Cory McCaughley

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Cory McCaughley

Kreative Ink – Victoria, BC

I did my tattoo apprenticeship under Whitey James in 2008 at Skins and Sins in Rocky Mountain House, AB. From there I moved to a shop in Red Deer called The Swollen Goat to work for Mark Lavey. I learned a lot in that shop, and still to this day I say Mark had the nicest running coil machines out there! I learned almost everything I know about tuning coils from him. After Red Deer I moved to Vancouver to work in a shop called Black Heart, which is in Maple Ridge. The shop itself was so small, I actually believe it was an old storage closet in the mall; it was tiny! I left Vancouver and moved to Victoria where I established roots working under Sparky at Urge Tattoos. This move was hugely pivotal in my career; I owe a lot of my success and growth to Sparky. He taught me how to be a professional, how to deal with all types of customers, how to build my network, and even how to pay taxes!

Getting into tattooing at a young age introduced me to a crazy world and from the very beginning I was hooked! I didn’t always know where I was going, or how I would get there, but I believed in what I was doing and I learned to just trust the process. I can’t imagine my life without tattooing, it really has given me everything I have today. Tattooing has been ingrained in every facet of my life, and I wouldn’t have it any other way. It has taken me further than I could have ever imagined. It’s a lot of hard work but it’s so worth it! I always joke, it’s not a 9 to 5, it’s a 24/7!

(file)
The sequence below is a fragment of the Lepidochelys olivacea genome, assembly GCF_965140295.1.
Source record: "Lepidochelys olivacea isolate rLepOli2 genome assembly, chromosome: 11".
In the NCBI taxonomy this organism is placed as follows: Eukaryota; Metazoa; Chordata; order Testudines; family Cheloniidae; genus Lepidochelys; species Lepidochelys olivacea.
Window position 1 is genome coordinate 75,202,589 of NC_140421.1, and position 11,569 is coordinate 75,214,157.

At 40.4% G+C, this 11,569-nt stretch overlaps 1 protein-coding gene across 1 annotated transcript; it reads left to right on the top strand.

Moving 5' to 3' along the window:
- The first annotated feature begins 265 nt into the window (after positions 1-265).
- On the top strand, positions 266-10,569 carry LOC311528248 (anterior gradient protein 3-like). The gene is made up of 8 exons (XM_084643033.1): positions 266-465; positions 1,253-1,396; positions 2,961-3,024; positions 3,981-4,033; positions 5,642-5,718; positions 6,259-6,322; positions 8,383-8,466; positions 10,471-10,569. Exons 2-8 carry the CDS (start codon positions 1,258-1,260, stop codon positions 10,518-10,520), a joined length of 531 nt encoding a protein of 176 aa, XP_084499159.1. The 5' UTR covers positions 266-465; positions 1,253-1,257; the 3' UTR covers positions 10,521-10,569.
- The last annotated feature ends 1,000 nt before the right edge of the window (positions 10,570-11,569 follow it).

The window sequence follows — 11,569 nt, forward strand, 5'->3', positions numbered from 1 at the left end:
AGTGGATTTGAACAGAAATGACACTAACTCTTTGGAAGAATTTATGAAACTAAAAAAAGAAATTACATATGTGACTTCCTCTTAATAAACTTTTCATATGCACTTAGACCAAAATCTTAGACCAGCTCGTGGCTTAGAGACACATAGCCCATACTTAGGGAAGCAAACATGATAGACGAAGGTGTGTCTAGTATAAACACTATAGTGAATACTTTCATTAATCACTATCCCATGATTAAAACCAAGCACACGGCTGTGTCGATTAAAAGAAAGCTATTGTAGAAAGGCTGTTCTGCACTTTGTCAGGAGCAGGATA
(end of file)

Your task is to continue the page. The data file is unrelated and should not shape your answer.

Cory McCaughley

What other mediums of art do you do?

I like to make art in any way I can. I like to do a little bit of everything, from pencil sketching, to airbrushing, and even building motorcycles. It’s all just another way to stay creative in my opinion. I approach each new project with an open mind, and a respect for its unique process. I have been very lucky to work with, hang out with, and get to know, a lot of truly amazing artists who specialize in the broad spectrum of artistry; I consider myself fortunate to have had the opportunity to learn from all of them. Outside of tattooing, I think building choppers is my greatest passion. I have always liked to build things, but there’s something truly special about building a machine with your own hands, and then riding it around once it’s complete. It’s a true extension of one’s self and style.

If you could share some wisdom to other aspiring artists, what would you advise?

Strive for perfection. Tattooing can humble you, if you let it; there’s always more to learn so be open to ideas and suggestions from others. If I had any advice to give it would be: don’t get wrapped up with what other people are doing, focus on the task in front of you. Don’t worry about coming up short in the eyes of others, strive for personal satisfaction. Just tattoo for the sake of tattooing.

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